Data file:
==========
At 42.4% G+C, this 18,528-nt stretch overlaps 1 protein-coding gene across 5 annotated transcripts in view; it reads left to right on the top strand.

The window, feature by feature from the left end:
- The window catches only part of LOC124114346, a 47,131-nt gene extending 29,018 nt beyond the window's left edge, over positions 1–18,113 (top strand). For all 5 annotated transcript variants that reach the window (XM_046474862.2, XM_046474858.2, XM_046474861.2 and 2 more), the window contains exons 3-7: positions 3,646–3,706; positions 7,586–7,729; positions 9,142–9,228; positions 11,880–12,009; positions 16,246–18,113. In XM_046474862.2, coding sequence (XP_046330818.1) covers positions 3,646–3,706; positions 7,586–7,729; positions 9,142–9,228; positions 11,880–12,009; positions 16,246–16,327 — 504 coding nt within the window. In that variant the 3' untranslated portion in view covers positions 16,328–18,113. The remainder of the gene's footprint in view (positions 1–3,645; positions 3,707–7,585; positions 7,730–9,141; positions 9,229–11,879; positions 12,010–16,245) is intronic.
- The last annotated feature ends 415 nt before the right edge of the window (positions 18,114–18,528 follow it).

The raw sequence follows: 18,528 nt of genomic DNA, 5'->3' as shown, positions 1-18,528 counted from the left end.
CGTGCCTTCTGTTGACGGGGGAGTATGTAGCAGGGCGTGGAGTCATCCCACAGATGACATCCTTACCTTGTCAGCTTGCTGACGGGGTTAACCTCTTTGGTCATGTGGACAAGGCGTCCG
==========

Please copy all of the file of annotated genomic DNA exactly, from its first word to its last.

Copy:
At 42.4% G+C, this 18,528-nt stretch overlaps 1 protein-coding gene across 5 annotated transcripts in view; it reads left to right on the top strand.

The window, feature by feature from the left end:
- The window catches only part of LOC124114346, a 47,131-nt gene extending 29,018 nt beyond the window's left edge, over positions 1–18,113 (top strand). For all 5 annotated transcript variants that reach the window (XM_046474862.2, XM_046474858.2, XM_046474861.2 and 2 more), the window contains exons 3-7: positions 3,646–3,706; positions 7,586–7,729; positions 9,142–9,228; positions 11,880–12,009; positions 16,246–18,113. In XM_046474862.2, coding sequence (XP_046330818.1) covers positions 3,646–3,706; positions 7,586–7,729; positions 9,142–9,228; positions 11,880–12,009; positions 16,246–16,327 — 504 coding nt within the window. In that variant the 3' untranslated portion in view covers positions 16,328–18,113. The remainder of the gene's footprint in view (positions 1–3,645; positions 3,707–7,585; positions 7,730–9,141; positions 9,229–11,879; positions 12,010–16,245) is intronic.
- The last annotated feature ends 415 nt before the right edge of the window (positions 18,114–18,528 follow it).

The raw sequence follows: 18,528 nt of genomic DNA, 5'->3' as shown, positions 1-18,528 counted from the left end.
CGTGCCTTCTGTTGACGGGGGAGTATGTAGCAGGGCGTGGAGTCATCCCACAGATGACATCCTTACCTTGTCAGCTTGCTGACGGGGTTAACCTCTTTGGTCATGTGGACAAGGCGTCCG